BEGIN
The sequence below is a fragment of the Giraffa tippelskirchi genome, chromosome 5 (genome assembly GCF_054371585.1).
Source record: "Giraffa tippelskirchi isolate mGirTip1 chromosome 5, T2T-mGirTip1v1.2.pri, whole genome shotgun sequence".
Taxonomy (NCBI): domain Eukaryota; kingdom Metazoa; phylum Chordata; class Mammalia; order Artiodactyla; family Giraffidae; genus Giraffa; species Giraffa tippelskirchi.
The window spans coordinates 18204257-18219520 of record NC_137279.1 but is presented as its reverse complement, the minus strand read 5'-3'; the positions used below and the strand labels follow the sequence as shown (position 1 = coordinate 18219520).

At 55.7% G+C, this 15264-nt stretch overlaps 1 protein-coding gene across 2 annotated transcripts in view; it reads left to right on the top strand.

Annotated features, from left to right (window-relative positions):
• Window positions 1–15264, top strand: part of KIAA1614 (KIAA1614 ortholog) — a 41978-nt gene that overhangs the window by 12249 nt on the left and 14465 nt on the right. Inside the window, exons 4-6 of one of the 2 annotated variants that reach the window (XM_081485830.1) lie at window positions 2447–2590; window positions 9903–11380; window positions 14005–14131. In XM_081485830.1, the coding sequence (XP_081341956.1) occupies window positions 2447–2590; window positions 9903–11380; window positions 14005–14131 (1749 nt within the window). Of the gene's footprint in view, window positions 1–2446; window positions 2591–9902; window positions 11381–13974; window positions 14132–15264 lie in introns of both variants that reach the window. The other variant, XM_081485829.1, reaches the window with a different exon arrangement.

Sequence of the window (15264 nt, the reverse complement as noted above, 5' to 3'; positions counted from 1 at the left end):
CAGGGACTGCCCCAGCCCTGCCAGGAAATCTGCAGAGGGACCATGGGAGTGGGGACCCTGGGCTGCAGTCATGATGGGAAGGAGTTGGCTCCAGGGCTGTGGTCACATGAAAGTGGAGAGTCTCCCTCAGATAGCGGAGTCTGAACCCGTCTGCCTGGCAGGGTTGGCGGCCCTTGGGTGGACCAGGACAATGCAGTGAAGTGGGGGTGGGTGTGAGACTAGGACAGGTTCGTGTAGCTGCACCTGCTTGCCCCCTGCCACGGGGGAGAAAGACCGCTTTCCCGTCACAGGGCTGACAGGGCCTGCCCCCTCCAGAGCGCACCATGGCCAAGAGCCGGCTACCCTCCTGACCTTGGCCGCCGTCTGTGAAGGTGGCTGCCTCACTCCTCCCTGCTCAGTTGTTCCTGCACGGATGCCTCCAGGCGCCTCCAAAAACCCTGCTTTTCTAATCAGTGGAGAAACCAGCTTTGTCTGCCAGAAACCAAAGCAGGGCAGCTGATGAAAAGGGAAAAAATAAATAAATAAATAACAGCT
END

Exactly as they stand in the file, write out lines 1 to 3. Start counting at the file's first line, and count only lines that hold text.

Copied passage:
The sequence below is a fragment of the Giraffa tippelskirchi genome, chromosome 5 (genome assembly GCF_054371585.1).
Source record: "Giraffa tippelskirchi isolate mGirTip1 chromosome 5, T2T-mGirTip1v1.2.pri, whole genome shotgun sequence".
Taxonomy (NCBI): domain Eukaryota; kingdom Metazoa; phylum Chordata; class Mammalia; order Artiodactyla; family Giraffidae; genus Giraffa; species Giraffa tippelskirchi.